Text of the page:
Updated May 11, 2020 - 7:11 pm
Facing budget shortfalls approaching $1 billion for the current fiscal year amid the coronavirus pandemic and economic shutdown, Gov. Steve Sisolak signed a new order Monday to allow the state to tap into its more than $400 million in reserve funds to help offset the holes.
In a release, Sisolak’s office said that the state estimates budget shortfalls ranging from $741 million to $911 million for only the current fiscal year, which ends June 30.
“With the closure of Nevada businesses, including the gaming industry, that was necessary to protect the health of Nevadans, the drop in revenue is not unexpected and it is significant,” Sisolak said in a statement included in the Monday news release announcing the order.
State lawmakers on the Legislature’s Interim Finance Committee are scheduled to take up the fiscal emergency during a meeting Wednesday.
Will allow transfer from ‘rainy day’ fund
The mutual declarations will allow the governor and the Legislature’s Interim Finance Committee to transfer money from the Account to Stabilize the Operation of the State Government, commonly called the rainy day fund, to the state’s general fund.
Casinos and most retail businesses were ordered closed by Sisolak in mid-March as a way to help slow the spread of the virus. Casinos are still closed, but many retail stores were allowed to reopen with several social distancing restrictions in place starting Saturday.
The governor’s office said the two revenue sources hit hardest by the economic crisis were, as expected, gaming and sales taxes, which together make up roughly 46 percent of the state’s general fund income.
In early April, Sisolak told state agencies to submit plans to cut their budgets by up to $687 million over the next two fiscal years. That included calls for a 4 percent cut to agency budgets for the current fiscal year, which would total roughly $170 million in savings.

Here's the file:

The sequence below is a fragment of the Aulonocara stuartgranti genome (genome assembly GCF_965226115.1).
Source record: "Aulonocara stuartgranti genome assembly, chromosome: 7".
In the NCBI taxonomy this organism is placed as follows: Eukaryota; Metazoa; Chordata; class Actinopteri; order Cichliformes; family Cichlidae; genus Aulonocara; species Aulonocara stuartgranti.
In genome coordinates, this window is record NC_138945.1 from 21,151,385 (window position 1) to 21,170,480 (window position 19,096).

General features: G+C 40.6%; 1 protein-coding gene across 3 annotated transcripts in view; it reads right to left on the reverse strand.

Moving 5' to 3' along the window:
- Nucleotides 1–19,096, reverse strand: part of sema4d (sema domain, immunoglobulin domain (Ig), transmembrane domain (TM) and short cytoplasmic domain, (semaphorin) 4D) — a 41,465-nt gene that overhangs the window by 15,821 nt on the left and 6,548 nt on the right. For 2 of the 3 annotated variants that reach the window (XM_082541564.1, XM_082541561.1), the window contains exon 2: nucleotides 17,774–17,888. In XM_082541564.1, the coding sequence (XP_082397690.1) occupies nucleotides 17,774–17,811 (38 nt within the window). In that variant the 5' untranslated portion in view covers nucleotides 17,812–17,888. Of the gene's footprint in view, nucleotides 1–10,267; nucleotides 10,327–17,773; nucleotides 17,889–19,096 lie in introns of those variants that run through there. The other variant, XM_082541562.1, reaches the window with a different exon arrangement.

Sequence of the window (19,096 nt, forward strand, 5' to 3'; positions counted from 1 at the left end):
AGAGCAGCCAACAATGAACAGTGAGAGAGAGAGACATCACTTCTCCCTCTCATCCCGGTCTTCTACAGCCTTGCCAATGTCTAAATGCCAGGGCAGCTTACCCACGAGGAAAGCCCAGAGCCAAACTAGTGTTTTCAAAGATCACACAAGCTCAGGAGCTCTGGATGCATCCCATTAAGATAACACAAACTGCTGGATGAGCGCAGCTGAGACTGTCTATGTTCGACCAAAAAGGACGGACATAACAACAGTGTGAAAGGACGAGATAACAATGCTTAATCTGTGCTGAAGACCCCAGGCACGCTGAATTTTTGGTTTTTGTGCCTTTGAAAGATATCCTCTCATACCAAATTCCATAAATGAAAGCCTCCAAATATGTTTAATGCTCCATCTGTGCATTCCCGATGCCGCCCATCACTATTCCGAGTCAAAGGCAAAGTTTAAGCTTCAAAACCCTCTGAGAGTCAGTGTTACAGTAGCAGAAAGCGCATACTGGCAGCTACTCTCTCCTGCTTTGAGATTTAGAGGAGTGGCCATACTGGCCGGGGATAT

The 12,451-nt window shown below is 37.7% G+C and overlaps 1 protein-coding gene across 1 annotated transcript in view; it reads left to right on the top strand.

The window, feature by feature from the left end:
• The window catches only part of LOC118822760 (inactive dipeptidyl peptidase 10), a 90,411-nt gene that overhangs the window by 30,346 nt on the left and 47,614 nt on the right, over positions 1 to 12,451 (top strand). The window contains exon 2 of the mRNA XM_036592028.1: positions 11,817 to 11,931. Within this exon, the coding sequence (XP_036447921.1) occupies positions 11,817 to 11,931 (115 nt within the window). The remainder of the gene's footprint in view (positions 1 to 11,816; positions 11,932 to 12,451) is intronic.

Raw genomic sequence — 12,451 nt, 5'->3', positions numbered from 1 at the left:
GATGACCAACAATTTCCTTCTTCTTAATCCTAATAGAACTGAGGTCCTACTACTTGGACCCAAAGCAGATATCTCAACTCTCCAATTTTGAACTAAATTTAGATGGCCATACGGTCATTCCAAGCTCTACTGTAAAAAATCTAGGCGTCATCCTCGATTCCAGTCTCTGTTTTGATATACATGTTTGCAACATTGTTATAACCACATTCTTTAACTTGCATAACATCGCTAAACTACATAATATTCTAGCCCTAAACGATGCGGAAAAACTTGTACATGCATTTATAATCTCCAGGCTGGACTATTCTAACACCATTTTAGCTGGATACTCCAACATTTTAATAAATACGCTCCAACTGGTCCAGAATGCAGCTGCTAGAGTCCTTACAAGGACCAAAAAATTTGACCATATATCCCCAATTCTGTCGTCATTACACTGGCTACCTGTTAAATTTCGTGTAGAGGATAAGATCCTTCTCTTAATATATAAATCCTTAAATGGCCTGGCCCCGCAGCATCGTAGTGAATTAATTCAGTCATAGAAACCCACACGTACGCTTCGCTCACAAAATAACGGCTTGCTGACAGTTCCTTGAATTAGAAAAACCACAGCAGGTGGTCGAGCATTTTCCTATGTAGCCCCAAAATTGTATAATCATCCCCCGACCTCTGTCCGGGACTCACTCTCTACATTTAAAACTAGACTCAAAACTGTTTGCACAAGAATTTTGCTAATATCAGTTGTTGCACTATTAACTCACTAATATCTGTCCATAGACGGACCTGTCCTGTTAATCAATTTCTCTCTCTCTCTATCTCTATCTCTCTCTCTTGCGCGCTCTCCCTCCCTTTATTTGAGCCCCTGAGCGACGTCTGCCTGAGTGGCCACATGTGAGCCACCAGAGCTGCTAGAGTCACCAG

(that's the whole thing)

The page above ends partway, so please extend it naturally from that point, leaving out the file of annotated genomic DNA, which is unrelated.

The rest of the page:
The ability to access the rainy day funds and the cuts to the agency budgets “are tools the state can utilize to address the shortfalls,” the governor’s office said in the release.
“We must bring all options to the table and work together for all Nevadans to address the extraordinary budgetary shortfalls and do everything within our power and resources to protect critical governmental services,” Sisolak said.
Also on Monday, Sisolak, along with state Senate Majority Leader Nicole Cannizzaro and Assembly Speaker Jason Frierson, signed on to a letter with their peers from California, Colorado, Oregon and Washington to congressional leaders requesting $1 trillion in “direct and flexible relief to states and local governments” to help offset the budget deficits.
“Though even this amount will not replace the decline in revenue that we forecast, it will make a meaningful difference in our ability to make up for COVID-19 revenue losses,” the letter said. “This aid would preserve core government services like public health, public safety, public education and help people get back to work. It would help our states and cities come out of this crisis stronger and more resilient.”
‘Dramatic action’ required, says senator
State Sen. Ben Kieckhefer, R-Reno, a member of the Interim Finance Committee, said the estimated budget shortfall eclipses anything the state has had to weather in such a short period before and will require “some pretty dramatic actions.”
Kieckhefer said that even with the budget cuts and reserve money, the state will probably still have to look for ways to save additional money or else the state could come close to falling below 5 percent of the ending fund balance for the general fund. Falling below that threshold, Kieckhefer said, would negatively affect the state’s credit rating, which would make borrowing money more expensive and could have trickle-down effects like increasing the cost of construction projects.
Kieckhefer called on Sisolak to lay out a plan to fully address the budget holes and said that for the state, “it’s time to hit the brakes pretty hard on the spending.”
“I’m worried this is all moving too slowly,” Kieckhefer said. “As every day passes, the ability to close this deficit becomes more difficult.”